Relief from Seasonal Allergies

Relief from Seasonal Allergies

If you’re a seasonal allergy sufferer, you know what it’s like to go through a box of tissues in a few days and turn into a sniffling, snotty mess with red and itchy eyes that feel like they need to be gouged out of your head.

With the southern hemisphere one month into Spring, the season of allergies is well and truly underway. However the good news is that you don’t need to settle for another agonising season of allergies. There are many things that can be done to help get your symptoms under control and hopefully heal your seasonal allergies for good. Reaching for the antihistamines, whilst it may be a quick (although temporary) fix, fails to address the root cause of the problem.

So how do you start to build up your resilience to seasonal allergens?


Heal your gut

With 60% of the immune system being located in the gut it is crucial to address all underlying gut issues. Eliminating potential allergens and intolerances from the diet is important to help reduce inflammation and heal intestinal permeability, a common problem in people with allergies.

An elimination diet is the foundation of building a healthy gut and can help to identify potential intolerances like dairy, gluten, soy, corn, alcohol, and food additives which inflame and damage the gut lining. And of course getting rid of processed, refined carbohydrates and junk food full of sugar and trans fats is of utmost importance. Eliminating these foods from the diet lightens your body’s allergenic and inflammatory load and allows it to rest and be in a better position to handle environmental allergens such as pollens.


Replace foods being eliminated from the diet with anti-inflammatory foods such as nuts, avocadoes, olive oil, blueberries, dark leafy greens, and small fatty fish containing omega 3 fats such as such as sardines, herring and wild salmon. Eat a whole foods diet rich in brightly coloured fruit and vegetables that are high in anti-inflammatory phytonutrients.

Bone broth is also a fabulous addition to your diet for helping to repair intestinal permeability. It’s high in collagen which reduces inflammation whilst also nourishing the gut lining. However it’s probably best to limit consumption of bone broth or avoid altogether during an acute attack of allergies as it contains high levels of histamine and could worsen symptoms when your immune system is already very reactive.

Liver support

Supporting the liver is critical in reducing your reactivity to allergens. One of the roles of the liver is to detoxify substances which it perceives as harmful, including environmental toxins and allergens. This becomes more challenging if it is already overloaded from regular and excessive alcohol consumption, medications, or poor dietary habits. Eliminate alcohol, coffee, refined carbohydrates and trans fats from your diet and increase your consumption of anti-inflammatory foods as well as spices such as turmeric and ginger, green tea and whole grains and legumes in order to give your liver a break.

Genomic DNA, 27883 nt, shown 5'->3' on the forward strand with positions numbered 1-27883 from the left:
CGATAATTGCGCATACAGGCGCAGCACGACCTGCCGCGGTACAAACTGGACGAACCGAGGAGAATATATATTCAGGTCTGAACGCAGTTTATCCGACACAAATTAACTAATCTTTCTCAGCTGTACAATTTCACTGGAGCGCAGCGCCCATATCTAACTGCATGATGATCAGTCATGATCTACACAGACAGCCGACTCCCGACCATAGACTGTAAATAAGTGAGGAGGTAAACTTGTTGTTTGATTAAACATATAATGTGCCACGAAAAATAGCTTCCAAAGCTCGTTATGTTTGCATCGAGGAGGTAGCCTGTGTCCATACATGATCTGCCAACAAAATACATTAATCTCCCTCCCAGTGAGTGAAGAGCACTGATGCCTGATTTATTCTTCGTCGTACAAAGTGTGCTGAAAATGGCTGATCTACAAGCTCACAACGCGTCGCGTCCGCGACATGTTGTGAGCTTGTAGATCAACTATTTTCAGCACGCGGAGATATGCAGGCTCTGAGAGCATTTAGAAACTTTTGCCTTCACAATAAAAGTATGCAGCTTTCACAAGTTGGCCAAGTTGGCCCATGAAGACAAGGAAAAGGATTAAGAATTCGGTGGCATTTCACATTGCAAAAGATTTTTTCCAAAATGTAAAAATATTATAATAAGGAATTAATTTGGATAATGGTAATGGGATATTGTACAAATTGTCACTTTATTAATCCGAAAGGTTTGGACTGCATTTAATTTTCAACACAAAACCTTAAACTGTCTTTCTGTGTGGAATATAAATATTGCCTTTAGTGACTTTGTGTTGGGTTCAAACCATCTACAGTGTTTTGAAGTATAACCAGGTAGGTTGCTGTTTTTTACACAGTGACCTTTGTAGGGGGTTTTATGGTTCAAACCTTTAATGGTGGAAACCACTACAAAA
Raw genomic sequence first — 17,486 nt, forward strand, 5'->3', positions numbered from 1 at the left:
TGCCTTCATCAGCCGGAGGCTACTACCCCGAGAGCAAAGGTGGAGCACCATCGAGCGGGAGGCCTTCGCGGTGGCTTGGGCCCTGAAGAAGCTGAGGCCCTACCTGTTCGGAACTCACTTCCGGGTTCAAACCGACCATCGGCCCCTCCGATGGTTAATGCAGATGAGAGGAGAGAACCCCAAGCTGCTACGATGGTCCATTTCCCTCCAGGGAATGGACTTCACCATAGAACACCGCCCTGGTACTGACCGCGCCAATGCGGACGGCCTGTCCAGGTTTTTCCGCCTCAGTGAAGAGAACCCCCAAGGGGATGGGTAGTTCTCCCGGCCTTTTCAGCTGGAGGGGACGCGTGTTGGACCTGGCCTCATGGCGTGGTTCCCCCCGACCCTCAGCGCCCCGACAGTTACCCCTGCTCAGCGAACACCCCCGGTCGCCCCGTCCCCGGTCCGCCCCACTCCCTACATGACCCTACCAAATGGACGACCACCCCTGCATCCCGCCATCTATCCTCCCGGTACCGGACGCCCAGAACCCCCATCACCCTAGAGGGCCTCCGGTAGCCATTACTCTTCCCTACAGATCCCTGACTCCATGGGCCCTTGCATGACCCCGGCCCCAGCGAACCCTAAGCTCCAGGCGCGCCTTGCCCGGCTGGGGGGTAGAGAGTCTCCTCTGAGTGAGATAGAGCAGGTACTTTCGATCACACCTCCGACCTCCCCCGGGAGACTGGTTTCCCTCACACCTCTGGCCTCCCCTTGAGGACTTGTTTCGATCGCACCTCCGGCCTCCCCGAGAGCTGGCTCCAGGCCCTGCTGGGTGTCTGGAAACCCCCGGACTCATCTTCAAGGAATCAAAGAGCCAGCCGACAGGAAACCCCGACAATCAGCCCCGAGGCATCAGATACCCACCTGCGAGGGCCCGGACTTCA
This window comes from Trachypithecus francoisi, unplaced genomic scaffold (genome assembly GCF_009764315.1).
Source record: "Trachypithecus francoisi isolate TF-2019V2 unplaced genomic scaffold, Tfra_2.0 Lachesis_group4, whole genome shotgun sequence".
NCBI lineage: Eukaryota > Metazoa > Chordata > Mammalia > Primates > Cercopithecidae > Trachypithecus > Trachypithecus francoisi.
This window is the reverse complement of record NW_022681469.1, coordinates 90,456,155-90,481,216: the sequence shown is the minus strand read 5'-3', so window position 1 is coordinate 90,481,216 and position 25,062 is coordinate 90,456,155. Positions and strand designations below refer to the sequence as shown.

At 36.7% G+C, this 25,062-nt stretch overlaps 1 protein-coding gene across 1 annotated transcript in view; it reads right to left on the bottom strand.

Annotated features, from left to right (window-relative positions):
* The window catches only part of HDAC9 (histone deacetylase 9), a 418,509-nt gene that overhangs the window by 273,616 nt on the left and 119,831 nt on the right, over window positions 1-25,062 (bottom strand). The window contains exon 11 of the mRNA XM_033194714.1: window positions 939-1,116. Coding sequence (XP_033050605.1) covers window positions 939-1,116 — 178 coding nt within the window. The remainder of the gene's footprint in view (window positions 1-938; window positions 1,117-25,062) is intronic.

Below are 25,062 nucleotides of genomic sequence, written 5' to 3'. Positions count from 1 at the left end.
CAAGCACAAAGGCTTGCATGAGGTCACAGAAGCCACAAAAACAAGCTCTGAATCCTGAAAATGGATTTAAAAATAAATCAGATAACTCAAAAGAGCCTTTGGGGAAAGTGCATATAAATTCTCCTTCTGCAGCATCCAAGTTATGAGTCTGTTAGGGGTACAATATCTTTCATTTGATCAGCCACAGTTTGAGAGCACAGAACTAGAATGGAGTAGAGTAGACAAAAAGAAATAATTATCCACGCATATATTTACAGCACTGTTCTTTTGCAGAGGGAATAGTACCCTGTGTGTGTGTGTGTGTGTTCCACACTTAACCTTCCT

Nutritional supplementation

Certain supplements can help to bolster your defenses against allergens and strengthen your immune system, repair your gut and reduce inflammation, all processes that modulate your reactivity to allergens. Some of these gut-healing, immune modulating and anti-inflammatory nutrients include fish oil, zinc, carotenoids, glutamine, probiotics and curcumin. Quercetin and vitamin C are also useful in reducing histamine levels and the burden of inflammation in your respiratory system.

Commit to a daily relaxation program

Start daily relaxation techniques such as meditation, yoga, or breathing exercises. These can all help to relax your vagus nerve, aid your overloaded adrenal glands and reduce excess cortisol levels which contributes to gut inflammation and can worsen seasonal allergies.

Rest and repair through adequate sleep

Make sure you’re getting adequate sleep. Interrupted or insufficient sleep increases inflammation and your propensity towards allergies. If your allergies are interrupting your sleep due to breathing difficulties try sleeping with your head slightly elevated, use an air purifier and sleep with your windows closed. Shower after coming indoors or before bed as this will help to wash the pollen away before going to sleep.

Daily exercise

Exercise can help to increase circulation and eliminate toxins. The skin is the largest eliminatory organ of the body so the more you sweat, the more toxins you’re eliminating! Swimming and yoga are both great for allergy sufferers as they involve controlling the breath and can help to strengthen the lungs. Running is also great for improving lung function however if your allergies are preventing you from exercising outdoors you may need to do this on an indoor treadmill. Rowing is another great form of exercise as it helps to build upper body strength and if you’re out on the water you’re likely be further away from the pollens, grasses and trees that are triggering your symptoms.

Water intake

And last but not least, increase your water intake and aim for a minimum of 2 litres per day. Drinking lots of water flushes your system and supports elimination of foreign substances including allergens that circulate in your system. Consumption of water also helps to thin the mucous in your nasal passages and encourages sinus drainage.



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